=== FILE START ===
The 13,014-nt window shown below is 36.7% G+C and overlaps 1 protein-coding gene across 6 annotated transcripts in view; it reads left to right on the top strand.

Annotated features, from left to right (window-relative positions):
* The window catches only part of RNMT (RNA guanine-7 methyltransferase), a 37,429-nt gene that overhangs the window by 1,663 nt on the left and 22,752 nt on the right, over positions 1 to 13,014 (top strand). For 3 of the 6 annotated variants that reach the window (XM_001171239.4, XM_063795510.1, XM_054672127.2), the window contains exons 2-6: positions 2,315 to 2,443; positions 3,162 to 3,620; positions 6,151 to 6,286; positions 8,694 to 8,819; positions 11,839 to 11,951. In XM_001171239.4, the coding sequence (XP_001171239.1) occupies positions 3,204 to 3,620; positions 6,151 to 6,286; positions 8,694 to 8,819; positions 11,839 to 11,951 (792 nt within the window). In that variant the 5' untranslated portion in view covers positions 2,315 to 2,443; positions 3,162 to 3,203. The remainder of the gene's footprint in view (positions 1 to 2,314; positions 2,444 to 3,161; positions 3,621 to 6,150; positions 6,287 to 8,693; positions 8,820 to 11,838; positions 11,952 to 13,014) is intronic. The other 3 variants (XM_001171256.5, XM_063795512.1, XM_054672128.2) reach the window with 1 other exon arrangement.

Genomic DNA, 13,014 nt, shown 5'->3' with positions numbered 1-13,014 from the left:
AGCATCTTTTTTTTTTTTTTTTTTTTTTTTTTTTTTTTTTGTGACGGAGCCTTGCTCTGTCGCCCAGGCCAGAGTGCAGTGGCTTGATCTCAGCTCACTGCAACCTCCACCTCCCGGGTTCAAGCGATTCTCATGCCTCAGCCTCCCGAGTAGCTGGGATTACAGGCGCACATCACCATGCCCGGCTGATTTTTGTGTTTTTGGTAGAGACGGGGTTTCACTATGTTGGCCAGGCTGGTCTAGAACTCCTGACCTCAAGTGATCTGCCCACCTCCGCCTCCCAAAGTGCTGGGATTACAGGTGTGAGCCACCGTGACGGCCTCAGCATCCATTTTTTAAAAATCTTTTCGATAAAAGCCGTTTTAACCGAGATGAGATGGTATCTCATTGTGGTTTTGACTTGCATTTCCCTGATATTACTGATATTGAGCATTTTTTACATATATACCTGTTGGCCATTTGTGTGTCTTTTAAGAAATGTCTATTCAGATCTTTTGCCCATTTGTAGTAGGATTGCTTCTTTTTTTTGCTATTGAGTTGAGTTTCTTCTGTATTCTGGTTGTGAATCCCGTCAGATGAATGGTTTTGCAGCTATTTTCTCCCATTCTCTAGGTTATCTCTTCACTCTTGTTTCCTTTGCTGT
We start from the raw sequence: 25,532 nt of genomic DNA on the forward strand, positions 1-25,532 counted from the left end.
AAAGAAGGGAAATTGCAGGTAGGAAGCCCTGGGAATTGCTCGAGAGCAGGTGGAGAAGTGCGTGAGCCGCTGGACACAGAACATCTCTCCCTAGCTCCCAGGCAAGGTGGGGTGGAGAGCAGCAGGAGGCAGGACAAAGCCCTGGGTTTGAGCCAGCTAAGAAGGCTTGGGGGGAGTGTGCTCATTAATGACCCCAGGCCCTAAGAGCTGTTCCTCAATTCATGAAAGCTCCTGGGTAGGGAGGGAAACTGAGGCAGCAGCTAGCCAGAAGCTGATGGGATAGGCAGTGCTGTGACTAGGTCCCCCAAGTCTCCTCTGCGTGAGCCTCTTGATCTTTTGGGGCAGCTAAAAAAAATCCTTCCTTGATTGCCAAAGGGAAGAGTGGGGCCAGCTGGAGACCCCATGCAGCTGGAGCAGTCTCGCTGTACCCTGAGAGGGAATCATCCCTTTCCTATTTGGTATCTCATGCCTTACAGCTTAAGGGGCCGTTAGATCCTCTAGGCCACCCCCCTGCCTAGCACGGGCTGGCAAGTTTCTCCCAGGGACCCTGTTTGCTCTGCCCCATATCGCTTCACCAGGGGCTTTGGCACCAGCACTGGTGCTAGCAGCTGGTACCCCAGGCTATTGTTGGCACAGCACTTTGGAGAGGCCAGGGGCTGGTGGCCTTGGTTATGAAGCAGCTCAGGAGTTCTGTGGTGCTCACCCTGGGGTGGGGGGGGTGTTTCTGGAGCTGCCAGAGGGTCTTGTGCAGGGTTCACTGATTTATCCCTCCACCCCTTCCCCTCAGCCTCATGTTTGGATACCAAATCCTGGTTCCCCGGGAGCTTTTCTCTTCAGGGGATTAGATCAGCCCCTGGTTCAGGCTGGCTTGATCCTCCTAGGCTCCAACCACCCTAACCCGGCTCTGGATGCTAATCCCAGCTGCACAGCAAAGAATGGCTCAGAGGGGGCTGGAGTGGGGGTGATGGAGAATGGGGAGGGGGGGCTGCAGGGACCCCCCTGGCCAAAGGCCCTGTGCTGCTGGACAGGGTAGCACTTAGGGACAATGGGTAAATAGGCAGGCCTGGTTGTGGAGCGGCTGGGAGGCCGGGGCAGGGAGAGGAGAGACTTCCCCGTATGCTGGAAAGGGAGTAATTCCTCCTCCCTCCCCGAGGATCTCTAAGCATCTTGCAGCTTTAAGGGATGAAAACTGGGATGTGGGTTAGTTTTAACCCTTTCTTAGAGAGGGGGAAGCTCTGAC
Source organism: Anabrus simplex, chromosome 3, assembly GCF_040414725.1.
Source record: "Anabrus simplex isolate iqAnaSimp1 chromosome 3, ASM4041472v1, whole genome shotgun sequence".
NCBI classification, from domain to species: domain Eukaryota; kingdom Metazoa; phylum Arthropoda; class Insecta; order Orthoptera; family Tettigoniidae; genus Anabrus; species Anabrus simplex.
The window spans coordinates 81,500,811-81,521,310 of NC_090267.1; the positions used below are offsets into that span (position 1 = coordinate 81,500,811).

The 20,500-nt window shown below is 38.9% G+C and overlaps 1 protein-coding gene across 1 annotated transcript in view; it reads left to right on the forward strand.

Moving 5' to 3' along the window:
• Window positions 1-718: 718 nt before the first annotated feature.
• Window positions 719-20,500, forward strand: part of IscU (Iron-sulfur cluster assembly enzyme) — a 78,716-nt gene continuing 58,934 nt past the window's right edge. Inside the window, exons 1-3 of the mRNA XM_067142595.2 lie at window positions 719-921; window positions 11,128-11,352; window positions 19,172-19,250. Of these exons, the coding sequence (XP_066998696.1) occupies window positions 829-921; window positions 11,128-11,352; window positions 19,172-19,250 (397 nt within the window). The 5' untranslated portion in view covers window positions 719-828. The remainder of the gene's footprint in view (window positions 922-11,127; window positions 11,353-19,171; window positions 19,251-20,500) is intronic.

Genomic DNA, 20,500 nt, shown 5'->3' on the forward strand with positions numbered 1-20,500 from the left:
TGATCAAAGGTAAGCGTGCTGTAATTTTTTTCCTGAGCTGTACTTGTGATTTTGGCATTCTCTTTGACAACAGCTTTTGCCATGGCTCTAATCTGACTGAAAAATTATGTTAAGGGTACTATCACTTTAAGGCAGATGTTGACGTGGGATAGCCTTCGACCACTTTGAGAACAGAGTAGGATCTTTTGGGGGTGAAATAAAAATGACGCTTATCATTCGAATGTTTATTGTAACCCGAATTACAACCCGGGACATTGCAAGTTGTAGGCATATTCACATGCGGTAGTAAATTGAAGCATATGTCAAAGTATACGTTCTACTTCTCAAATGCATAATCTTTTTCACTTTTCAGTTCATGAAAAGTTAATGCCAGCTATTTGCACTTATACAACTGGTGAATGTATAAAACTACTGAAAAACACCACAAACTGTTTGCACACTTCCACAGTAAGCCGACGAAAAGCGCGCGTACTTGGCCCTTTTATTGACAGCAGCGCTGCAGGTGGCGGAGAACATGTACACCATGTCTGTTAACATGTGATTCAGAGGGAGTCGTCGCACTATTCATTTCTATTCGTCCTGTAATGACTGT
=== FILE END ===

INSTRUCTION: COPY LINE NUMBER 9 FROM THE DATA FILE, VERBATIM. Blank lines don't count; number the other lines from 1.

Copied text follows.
Source record: "Anabrus simplex isolate iqAnaSimp1 chromosome 3, ASM4041472v1, whole genome shotgun sequence".